I guess it becomes a visibility-versus-percentage equation? This product is probably mostly aimed at existing Savage Worlds players who are on PEGINC’s mailing list and have an account with them already.
For a product more aimed at new people it would probably be better to go with something like Kickstarter where you are in a ‘public space’ that potential new customers hang out?
The main reason we're adding a self-hosted crowdfunding option to our toolbox is that it better allows us to meet the wants of our customers in a market that is changing. It's more of an all-of-the-above or multi-platform strategy than anything against Kickstarter or any other platform. We're still on KS as much as we ever have been, so it's not at all a move away from that platform.
Consider that we have DECADES worth of a back catalogue and that a lot of those products continue to sell well, and the best place to get those is on our webstore. So it's a natural fit to allow folks to take advantage of shipping savings, etc. like they would in a pledge manager but give them access to ANY of our products that are in print versus only those products we can manually enter into a post KS-campaign management platform (that's not technically ON Kickstarter itself anyway).
Kickstarter fees aren't really high on the list of reasons to try self-hosted crowdfunding. Consider the cost to have custom code to recreate a lot of functionality that isn't available off-the-shelf, the server demands of a first day rush, the testing and the upkeep. I think if you polled folks in our industry about KS, too, that the fees aren't high on the list of issues with the site or the paradigm.
Heck, "issues with kickstarter" isn't really high on the list either. You'll see that we're as active as we've ever been on the site and will continue to be. Pathfinder for Savage Worlds, Rifts: Atlantis, and the upcoming Holler: An Appalachian Apocalypse are MAJOR productions for a company our size, and they're all Kickstarters this calendar year.
And that's about right for Kickstarter's stated policy of open campaigns and fulfillment schedules, and about right for the extra effort it takes to run a Kickstarter. Taking some projects like ETU: Study Abroad and Flash Gordon: Moons of Mongo to Game On Tabletop, and doing the Super Powers Companion on our own site has allowed us the necessary runway space to keep our invigorated publishing schedule humming along. That, much more than pros/cons of any one platform or fees is the reason for our diversification of platforms. A little experimentation, a little getting access to the right tools, getting some new tools that no extant platform or management package has, mentally separating the projects so we're not clogging any one avenue with all-the-things, etc.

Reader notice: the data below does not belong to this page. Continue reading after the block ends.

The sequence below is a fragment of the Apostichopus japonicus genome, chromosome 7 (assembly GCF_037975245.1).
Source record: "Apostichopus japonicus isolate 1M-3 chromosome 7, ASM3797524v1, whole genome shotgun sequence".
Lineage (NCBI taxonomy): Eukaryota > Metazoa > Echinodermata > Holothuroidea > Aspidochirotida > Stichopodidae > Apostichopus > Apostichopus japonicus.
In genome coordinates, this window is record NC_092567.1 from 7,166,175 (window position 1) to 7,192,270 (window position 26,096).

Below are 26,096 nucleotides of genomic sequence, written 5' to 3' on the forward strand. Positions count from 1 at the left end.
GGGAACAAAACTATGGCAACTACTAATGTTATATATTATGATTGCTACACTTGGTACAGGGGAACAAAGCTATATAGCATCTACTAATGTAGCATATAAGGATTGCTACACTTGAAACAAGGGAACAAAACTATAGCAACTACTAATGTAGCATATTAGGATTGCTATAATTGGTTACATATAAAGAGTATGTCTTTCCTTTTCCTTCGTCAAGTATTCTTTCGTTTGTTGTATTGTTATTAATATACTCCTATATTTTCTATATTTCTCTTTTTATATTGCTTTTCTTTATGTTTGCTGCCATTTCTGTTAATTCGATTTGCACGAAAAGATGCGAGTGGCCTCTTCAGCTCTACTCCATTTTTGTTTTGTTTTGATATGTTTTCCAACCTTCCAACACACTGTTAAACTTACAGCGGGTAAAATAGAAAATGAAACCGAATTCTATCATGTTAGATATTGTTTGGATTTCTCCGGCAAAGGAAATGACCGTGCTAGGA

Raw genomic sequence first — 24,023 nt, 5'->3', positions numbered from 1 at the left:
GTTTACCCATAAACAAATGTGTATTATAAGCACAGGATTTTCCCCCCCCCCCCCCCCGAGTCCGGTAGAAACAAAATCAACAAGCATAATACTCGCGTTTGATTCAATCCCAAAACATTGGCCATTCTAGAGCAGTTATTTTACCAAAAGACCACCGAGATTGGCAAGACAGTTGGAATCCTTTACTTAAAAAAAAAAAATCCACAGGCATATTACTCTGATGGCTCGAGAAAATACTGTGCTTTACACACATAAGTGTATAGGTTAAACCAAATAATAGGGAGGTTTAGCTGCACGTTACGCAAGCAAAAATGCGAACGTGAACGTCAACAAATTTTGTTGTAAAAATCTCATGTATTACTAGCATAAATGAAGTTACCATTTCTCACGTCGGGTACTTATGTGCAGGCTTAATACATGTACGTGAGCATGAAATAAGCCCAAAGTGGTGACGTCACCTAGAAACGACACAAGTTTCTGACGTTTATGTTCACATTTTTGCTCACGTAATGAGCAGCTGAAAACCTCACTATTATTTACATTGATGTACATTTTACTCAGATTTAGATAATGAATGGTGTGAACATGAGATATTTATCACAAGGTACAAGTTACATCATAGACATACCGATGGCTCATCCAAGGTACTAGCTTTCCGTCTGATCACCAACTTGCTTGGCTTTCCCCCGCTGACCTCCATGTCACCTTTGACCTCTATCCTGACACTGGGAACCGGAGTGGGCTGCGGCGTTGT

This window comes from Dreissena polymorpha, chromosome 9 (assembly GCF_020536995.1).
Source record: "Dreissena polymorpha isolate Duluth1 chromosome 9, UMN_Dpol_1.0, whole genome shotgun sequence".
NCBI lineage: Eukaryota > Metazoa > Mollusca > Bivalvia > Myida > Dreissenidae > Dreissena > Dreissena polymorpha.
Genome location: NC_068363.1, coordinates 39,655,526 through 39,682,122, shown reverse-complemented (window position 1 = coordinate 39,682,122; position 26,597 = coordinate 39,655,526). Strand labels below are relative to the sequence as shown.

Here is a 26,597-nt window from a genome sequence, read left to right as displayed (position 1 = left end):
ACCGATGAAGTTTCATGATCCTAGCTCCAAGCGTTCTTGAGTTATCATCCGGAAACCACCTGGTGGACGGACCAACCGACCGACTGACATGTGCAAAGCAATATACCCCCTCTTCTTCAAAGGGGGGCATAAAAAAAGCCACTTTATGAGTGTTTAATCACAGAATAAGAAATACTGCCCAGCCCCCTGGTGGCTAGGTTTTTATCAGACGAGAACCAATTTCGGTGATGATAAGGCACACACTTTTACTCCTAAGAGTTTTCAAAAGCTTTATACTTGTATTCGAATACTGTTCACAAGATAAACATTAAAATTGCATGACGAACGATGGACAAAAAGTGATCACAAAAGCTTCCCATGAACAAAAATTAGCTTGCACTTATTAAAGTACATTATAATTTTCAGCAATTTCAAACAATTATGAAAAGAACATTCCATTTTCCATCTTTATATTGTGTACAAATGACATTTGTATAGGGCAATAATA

As a fan and a customer, I didn't think a lot about the other side of the business, but consider that when an RPG company funds and sells a book on Kickstarter, that becomes a storefront for a little while. You have to manage the comments and concerns and bugs there. And then you have to open up essentially a second storefront during the pledge management phase. And then there's the digital versions of all the physical products to go along with the physical. KS doesn't manage or allow "delivery" of those goods. And then there's maintaining hosting and delivery of the digital goods on your company site, and then possibly other third party sites like DriveThruRPG. And also how are you integrating your customers from KS into your own site if they just got the physical product? How do you keep track of those folks? And also how do you communicate to all those folks on all those platforms when there's an update or error with a file or they're in the EU and have new contact regulations to deal with? And then there's trying to maintain accurate numbers and access of your stock in stores and in several distributor databases and your own website, etc. Your business suddenly exists and operates in a dozen different places.
And none of our crowdfunders are straight pre-sales, the books and products are absolutely improved and changed dynamically because of the campaigns and the feedback. And even that feedback is a logistical challenge, can you really run all of that on a comment section on a KS without threading and moderation and ability to move or merge and lock threads? Not really, we really need a forum for that. Ok, so how do we bridge the KS backers to forum users? How do we provide version-control so that during that playtesting and public feedback period folks know they have the most current material? How do we lock that down when it needs to go to print?
And when you're still providing customer service for that product in 5 years. How do you remember if this person is a KS customer, webstore customer, DTRPG customer, pledge manager late backer, store customer who got a comp PDF, etc. etc. etc.
Those and other questions are much higher on the "how do we survive and thrive" list than third-party fees or "money."